By Shakeel Syed
“If you do not march forth, Allah will chastise you grievously and will replace you by another people, while you will in no way be able to harm Him. Allah has power over everything”. (The Holy Quran – 9:39)
No people can live successfully, fruitfully, and triumphantly without a strong memory of their past. Ashura, the10th of Muharram, is one such milestone.
Muslims attempt to recall the tragic event that took place around the 60th year after Prophet Muhammad (salla Allahu ‘alayhi wa sallam) migrated from Makkah to Madinah. This time it was his family led by his noble grandson Imam Hussain ibn Ali (radi Allahu ‘anh).
Reciting Divine words, reflecting Prophetic advises and studying history enables us to crystallize our insights. However, when we attempt to draw the imagery of Karbala, no heart could be so hard as not to be pierced with sadness while replaying the Day of Ashura. Words cannot do justice to the sacrifices made that day.
They kept their heads high, faces flowing with blood and tears, looking one upon another. Others stood in dolorous pain, looking up to the highest heavens, fixing their eyes upon it, crying out, asking help from the Only Helper; while others made lamentations in the manner of dirge.
Today we try to recall their pain, suffering, and sacrifices, as they happened, to inspire ourselves and to understand the concept of sacrifice for a noble cause.
Regrettably, sacrifice as it is generally understood today, is to give up something that should not have been touched in the first place. Selfless and unasked giving is a rarity and unheard of. Giving one’s entire self and offspring for His pleasure is unimaginable. Muslims must spiritually survive from the unparalleled yesterdays of the Prophet’s progeny.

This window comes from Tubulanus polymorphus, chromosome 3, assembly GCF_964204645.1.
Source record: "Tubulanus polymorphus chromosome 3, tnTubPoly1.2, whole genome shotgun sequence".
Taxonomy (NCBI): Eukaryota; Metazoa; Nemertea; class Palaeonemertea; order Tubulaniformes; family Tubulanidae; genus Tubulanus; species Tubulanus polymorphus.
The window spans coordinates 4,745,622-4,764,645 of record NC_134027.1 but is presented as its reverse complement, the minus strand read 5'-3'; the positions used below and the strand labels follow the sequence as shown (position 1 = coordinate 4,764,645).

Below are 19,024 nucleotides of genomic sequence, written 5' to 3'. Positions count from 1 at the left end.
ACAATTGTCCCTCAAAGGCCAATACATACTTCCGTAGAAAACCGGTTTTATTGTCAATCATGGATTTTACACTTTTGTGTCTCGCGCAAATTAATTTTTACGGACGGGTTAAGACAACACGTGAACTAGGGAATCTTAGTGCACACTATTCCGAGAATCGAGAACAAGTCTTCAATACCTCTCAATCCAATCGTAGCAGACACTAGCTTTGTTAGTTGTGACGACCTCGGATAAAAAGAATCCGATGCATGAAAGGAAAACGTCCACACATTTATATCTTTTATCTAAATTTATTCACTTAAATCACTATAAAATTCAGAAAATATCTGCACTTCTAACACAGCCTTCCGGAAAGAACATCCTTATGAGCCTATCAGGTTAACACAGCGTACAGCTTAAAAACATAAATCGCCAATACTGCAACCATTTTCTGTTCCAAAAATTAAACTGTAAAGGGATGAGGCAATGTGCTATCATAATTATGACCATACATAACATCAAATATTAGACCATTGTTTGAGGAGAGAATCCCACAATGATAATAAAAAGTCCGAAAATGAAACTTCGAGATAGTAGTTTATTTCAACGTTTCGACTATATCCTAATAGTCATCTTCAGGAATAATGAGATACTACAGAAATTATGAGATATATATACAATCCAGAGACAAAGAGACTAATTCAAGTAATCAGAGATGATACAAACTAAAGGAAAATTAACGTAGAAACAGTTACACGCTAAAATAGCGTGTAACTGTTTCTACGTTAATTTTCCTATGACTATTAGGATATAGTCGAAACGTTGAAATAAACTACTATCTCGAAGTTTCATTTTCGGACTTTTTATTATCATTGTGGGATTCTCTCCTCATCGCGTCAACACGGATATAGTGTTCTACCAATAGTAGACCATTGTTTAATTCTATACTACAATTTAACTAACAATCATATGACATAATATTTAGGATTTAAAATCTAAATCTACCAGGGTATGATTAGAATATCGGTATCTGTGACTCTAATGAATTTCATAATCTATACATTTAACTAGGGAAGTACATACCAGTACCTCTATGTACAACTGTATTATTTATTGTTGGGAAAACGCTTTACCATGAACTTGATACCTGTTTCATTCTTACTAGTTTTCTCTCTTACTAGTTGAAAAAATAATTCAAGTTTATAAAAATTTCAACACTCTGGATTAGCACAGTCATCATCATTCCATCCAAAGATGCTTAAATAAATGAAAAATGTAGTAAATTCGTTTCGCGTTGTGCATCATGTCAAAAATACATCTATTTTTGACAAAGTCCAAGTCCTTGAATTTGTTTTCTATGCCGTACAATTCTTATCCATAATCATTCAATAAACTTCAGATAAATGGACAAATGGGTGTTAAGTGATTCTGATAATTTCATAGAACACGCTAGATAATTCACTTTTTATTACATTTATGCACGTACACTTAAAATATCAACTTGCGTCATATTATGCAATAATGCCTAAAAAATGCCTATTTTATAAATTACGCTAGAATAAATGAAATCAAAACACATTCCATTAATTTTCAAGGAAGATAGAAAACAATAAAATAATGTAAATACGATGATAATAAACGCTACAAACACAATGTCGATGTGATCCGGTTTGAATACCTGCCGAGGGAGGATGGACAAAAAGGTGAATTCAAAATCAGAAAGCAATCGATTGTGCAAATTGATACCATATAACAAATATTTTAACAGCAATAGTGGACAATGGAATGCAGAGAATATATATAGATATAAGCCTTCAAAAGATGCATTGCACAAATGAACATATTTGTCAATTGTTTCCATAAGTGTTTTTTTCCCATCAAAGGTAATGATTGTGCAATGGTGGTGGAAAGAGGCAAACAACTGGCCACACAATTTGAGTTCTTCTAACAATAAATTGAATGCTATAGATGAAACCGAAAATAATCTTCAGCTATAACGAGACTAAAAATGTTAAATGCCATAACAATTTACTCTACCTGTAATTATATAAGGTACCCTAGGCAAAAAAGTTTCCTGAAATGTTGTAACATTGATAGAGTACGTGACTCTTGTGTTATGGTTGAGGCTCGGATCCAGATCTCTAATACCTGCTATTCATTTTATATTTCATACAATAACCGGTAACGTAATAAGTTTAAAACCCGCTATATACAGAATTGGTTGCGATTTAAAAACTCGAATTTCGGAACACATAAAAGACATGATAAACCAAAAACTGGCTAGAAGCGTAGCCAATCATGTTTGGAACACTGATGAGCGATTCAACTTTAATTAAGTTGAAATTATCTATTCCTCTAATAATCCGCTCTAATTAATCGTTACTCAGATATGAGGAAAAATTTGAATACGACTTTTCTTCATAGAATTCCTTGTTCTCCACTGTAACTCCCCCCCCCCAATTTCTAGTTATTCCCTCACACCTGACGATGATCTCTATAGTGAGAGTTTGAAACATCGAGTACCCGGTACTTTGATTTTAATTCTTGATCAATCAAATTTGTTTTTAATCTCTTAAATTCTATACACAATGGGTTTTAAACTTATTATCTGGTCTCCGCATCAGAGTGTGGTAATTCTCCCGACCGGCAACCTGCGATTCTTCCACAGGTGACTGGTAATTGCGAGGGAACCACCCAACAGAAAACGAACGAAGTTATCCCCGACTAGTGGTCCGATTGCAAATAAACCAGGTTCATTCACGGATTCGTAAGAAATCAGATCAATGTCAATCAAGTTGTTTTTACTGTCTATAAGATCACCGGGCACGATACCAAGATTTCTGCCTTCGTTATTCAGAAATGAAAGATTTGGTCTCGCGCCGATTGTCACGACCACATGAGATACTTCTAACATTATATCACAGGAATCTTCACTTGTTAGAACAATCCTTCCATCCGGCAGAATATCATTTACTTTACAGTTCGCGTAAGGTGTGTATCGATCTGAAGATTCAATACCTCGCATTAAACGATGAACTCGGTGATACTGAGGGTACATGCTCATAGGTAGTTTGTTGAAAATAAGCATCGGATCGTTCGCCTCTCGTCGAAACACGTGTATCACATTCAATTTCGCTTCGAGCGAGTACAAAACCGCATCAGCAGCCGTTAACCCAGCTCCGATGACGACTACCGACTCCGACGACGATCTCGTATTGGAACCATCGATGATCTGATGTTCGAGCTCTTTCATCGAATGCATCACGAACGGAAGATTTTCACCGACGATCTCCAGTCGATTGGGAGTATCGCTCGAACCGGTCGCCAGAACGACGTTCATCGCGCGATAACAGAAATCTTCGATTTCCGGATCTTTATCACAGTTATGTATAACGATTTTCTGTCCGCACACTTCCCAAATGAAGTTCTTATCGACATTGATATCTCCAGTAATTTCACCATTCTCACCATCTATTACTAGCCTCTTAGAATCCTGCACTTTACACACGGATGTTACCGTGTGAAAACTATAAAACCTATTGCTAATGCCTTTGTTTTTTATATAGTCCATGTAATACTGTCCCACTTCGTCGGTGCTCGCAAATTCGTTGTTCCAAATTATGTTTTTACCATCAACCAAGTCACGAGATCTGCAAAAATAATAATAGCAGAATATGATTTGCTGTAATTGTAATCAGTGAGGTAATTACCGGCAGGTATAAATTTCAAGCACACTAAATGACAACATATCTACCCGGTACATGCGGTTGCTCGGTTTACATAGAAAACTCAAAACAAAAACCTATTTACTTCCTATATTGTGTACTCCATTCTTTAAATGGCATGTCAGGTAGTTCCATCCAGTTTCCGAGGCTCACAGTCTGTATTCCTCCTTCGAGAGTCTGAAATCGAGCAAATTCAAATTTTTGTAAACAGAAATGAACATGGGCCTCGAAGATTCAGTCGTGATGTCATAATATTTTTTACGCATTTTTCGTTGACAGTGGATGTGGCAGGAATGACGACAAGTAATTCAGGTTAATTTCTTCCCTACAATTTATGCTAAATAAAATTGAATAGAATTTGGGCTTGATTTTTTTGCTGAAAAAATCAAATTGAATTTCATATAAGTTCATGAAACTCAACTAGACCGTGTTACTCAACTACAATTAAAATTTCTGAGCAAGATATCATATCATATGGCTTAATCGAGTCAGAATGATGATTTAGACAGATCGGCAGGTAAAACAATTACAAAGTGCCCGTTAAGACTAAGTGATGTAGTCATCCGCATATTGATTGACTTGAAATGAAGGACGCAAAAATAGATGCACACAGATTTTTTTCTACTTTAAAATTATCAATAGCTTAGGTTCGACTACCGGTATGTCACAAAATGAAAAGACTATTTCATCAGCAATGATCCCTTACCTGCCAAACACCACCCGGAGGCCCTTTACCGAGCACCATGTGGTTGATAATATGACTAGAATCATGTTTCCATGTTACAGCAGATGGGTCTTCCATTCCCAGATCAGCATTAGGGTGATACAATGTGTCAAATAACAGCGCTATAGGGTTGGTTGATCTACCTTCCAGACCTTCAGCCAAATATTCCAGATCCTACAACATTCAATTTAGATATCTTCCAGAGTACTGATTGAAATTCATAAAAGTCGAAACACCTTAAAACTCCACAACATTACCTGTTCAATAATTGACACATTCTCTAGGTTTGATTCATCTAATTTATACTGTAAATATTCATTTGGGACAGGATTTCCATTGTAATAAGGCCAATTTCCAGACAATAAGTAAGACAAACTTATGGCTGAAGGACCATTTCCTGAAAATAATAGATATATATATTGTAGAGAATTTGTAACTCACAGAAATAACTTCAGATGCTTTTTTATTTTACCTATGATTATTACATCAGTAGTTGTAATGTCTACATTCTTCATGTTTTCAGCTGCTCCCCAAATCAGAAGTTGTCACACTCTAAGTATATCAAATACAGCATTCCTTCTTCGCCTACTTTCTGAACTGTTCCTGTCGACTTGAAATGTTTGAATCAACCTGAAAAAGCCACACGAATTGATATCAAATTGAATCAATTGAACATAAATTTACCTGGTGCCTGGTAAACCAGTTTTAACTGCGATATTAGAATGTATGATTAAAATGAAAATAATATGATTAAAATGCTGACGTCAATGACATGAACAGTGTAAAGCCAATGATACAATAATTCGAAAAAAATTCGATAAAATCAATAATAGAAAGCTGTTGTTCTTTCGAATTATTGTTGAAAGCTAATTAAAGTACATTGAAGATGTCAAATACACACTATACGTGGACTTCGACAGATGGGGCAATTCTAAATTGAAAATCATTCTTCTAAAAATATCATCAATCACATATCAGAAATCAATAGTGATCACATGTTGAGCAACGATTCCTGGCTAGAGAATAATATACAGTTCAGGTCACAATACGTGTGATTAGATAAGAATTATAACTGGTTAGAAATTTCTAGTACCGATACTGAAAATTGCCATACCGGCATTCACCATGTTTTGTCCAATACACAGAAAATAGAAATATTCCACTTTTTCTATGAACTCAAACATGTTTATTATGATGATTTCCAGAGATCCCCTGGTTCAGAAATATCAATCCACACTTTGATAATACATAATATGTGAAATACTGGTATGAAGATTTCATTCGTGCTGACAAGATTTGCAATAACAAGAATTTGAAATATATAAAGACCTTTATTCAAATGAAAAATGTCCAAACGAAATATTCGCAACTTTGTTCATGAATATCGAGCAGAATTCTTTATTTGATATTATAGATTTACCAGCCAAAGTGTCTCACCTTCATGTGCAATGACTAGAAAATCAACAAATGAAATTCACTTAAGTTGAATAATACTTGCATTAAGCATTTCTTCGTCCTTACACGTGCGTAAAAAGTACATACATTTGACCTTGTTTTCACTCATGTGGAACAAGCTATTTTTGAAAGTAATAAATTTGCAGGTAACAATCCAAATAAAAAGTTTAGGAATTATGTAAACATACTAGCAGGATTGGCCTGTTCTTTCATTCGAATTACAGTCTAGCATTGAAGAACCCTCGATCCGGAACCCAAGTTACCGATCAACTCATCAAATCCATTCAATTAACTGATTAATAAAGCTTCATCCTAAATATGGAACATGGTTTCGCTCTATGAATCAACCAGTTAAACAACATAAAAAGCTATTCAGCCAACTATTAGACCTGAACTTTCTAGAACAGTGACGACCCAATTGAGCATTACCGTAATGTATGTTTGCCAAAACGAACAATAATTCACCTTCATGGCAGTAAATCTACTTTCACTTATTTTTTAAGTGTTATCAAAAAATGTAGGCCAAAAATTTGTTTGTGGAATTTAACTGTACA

We have been largely overwhelmed by a culture that has emptied our memories, made us apologetic for who we are, and stripped us along the way of the sheerest hope of self-definition. We alone are presumed past less and are left to repair our self-esteem. Imperative it is for us today, to define ourselves by our ongoing tribulations and those who mete them out to us. Otherwise, we cannot be collectively successful if we have no idea or, worse that we have the wrong idea of who we were and who we are.
The intent of this writing is to stimulate, not to sate — to pose the question and to invite reflection — to cause ourselves to act for an almost forgotten legacy of the sacrifices made by our beloved Prophet (salla Allahu ‘alayhi wa sallam) and his progeny.
O Allah! Bestow upon us the courage to enjoin, proclaim, and enforce the good and the patience and perseverance to forbid and stop the evil for and by all.
Shakeel Syed is the Regional Director for American Muslims for Palestine & serves the boards of Clergy & Laity for Economic Justice (CLUE) and Death Penalty Focus. Syed also served as the founding Executive Director of the Islamic Shura Council of Southern California & as the Vice President of ACLU – Southern California.